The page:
Music has been an integral part of Shashaa Tirupati’s life ever since she was a child. From singing bhajans along with her mother as a two-year-old to singing in local radio stations in Canada, where she was raised, this Kashmiri girl has come a long way today, lending her voice to songs composed by her idol AR Rahman. In a conversation with us, the diminutive singer opens up about her entry into music, her connection with Rahman, working on the recreated Humma Humma and more.

When was it that you decided to take up music as a career option?
The major turning point was when Guru released. Something about Tere Bina and Jaage Hain really affected me. There is a depth to them that I can’t express and I feel such a connect with them. After hearing these two songs, I decided that this is what I wanted to do. I had to convince my parents though, because I was a top student in school.

Did you know anyone in the music industry? How easy or difficult is it for someone with no links in this field to make an entry?
Knowing people, meeting people and networking is very crucial. I started from scratch. I met people who became a medium to reach my destination — for me, a major destination was Rahman sir. It’s because of him I’d come to India, so I wanted to be ready when the time came for me to sing for him. The experience I gained from 2007, when I first came to India, till 2013, helped me prepare myself. I took part in a reality show, recorded jingles, got my first film (Bumm Bumm Bole). And for three years, I stopped singing and went into music production, assisting Tanishk Bagchi. After that, I auditioned for Coke Studio and met Rahman sir.

What was the first meeting like?
The first meeting was at the Coke Studio rehearsals. He had entered the room quietly, so that when I looked up, he was walking around the room. My heart skipped a beat and my knees were shaking. On the second day, sir looked at the choir and asked, ‘Which one of you is Shaasha?’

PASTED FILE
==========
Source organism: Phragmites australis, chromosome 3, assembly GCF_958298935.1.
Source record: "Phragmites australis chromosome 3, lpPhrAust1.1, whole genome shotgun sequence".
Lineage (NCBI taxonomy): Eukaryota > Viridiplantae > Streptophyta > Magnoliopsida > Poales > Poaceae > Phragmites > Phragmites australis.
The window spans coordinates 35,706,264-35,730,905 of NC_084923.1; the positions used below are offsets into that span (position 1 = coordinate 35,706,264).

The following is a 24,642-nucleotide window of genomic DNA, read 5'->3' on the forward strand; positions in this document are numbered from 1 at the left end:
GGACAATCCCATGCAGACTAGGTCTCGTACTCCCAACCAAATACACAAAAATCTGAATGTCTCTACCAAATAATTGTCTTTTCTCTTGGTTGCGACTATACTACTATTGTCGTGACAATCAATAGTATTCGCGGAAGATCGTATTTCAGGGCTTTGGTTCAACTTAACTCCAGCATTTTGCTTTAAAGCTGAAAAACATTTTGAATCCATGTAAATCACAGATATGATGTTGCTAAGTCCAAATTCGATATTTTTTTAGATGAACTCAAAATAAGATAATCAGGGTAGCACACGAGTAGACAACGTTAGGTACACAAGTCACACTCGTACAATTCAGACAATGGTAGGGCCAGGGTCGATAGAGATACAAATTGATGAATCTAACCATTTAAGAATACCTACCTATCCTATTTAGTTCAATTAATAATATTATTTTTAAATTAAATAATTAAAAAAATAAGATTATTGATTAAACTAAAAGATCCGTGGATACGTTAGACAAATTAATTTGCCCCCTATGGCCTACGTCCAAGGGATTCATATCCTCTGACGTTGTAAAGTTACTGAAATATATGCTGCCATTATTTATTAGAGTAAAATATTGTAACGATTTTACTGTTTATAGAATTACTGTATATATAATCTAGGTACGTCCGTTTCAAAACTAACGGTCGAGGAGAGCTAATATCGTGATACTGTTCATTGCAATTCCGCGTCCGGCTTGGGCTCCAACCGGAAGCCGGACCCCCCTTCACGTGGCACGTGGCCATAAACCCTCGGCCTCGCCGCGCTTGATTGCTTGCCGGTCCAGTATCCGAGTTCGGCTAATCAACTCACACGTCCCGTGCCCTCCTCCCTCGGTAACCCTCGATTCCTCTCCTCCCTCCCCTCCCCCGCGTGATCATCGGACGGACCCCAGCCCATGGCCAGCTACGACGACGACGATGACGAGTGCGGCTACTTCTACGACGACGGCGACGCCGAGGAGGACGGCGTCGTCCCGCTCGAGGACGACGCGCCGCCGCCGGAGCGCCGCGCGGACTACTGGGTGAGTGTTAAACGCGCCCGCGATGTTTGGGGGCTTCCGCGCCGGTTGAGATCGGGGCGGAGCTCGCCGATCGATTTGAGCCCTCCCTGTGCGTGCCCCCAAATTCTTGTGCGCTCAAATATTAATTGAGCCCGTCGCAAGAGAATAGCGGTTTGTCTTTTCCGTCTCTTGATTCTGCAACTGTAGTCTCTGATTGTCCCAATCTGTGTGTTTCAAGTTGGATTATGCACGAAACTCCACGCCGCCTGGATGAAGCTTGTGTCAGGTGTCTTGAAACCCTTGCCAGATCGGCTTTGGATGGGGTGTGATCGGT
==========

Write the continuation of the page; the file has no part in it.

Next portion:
I thought he wanted me kicked out because I was singing badly. Slowly, I put my finger up. He looked at me, but didn’t say anything. The next day, I found some courage, went up to him and asked him why he had asked about me the previous day. He told me, ‘I heard some of your works, and I feel your voice sounds like a musical instrument (the Arabic instrument duduk)’.

After a month, I got a call from his office saying that sir would like to try my voice for a few songs. I was like, ‘Oh my God! My biggest dream has come true!’ I came to Chennai and recorded for Kochadaiiyaan (the Hindi version). But I didn’t tell this to my parents immediately. I wanted my parents to read my name in the credit list of a Rahman sir album. Because, in the industry, things are very fickle. Until you see your name on the album cover, you are not sure if your voice has been retained or not. I go to the studio, do my job and I come out.

The recreated Humma Humma, which you have sung, has crossed 100 million views. How was the experience recording it?
Humma Humma happened very unexpectedly. I got a call from the production house, and when I went to the studio, it was amusing to find out that the person who had recreated the song was Tanishk Bagchi, with whom I used to compose earlier. However, during the recording, I didn’t know which film or for whom the song was for, and also why the song was being recreated. And then, one day, I saw my name in the track list of OK Jaanu, and the visual was that of a bedroom sequence. It was only then that it hit me that I’d sung for the Hindi equivalent of Parandhu Sella Vaa, which I had sung in Tamil.

How did Tamil songs happen?
Because of my surname, people think I’m a south Indian, but I’m actually a Kashmiri. My first Tamil song was Oday Oday for Raja Rani, and my first Tamil song for Rahman sir was Aye Mr Minor (Kaaviyathalaivan). I got a lot of recognition for it, including the Mirchi Music Award. After that, a lot of people started calling me. Silukku Marame, O Kadhal Kanmani happened (I had three songs in it), Gethu, Achcham Yenbadhu Madamaiyada… everything happened because of that.

Original Article published by M.Suganti for The Times of India.